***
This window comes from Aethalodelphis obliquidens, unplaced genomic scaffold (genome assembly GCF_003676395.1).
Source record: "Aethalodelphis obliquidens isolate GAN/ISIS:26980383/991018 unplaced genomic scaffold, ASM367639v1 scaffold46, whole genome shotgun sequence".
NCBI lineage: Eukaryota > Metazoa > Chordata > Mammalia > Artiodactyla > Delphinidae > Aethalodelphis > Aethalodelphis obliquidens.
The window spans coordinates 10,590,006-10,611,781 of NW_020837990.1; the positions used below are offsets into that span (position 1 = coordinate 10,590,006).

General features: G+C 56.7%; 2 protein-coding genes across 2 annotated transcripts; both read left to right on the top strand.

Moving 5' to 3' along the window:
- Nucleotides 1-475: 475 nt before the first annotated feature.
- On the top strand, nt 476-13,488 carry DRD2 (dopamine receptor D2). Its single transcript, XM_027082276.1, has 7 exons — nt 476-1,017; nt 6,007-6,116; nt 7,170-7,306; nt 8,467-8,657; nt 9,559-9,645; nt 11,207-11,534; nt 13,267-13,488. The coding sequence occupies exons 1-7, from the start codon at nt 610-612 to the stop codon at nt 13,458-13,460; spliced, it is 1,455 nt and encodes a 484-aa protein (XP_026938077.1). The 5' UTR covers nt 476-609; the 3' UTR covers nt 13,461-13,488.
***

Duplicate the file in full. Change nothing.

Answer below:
This window comes from Aethalodelphis obliquidens, unplaced genomic scaffold (genome assembly GCF_003676395.1).
Source record: "Aethalodelphis obliquidens isolate GAN/ISIS:26980383/991018 unplaced genomic scaffold, ASM367639v1 scaffold46, whole genome shotgun sequence".
NCBI lineage: Eukaryota > Metazoa > Chordata > Mammalia > Artiodactyla > Delphinidae > Aethalodelphis > Aethalodelphis obliquidens.
The window spans coordinates 10,590,006-10,611,781 of NW_020837990.1; the positions used below are offsets into that span (position 1 = coordinate 10,590,006).

General features: G+C 56.7%; 2 protein-coding genes across 2 annotated transcripts; both read left to right on the top strand.

Moving 5' to 3' along the window:
- Nucleotides 1-475: 475 nt before the first annotated feature.
- On the top strand, nt 476-13,488 carry DRD2 (dopamine receptor D2). Its single transcript, XM_027082276.1, has 7 exons — nt 476-1,017; nt 6,007-6,116; nt 7,170-7,306; nt 8,467-8,657; nt 9,559-9,645; nt 11,207-11,534; nt 13,267-13,488. The coding sequence occupies exons 1-7, from the start codon at nt 610-612 to the stop codon at nt 13,458-13,460; spliced, it is 1,455 nt and encodes a 484-aa protein (XP_026938077.1). The 5' UTR covers nt 476-609; the 3' UTR covers nt 13,461-13,488.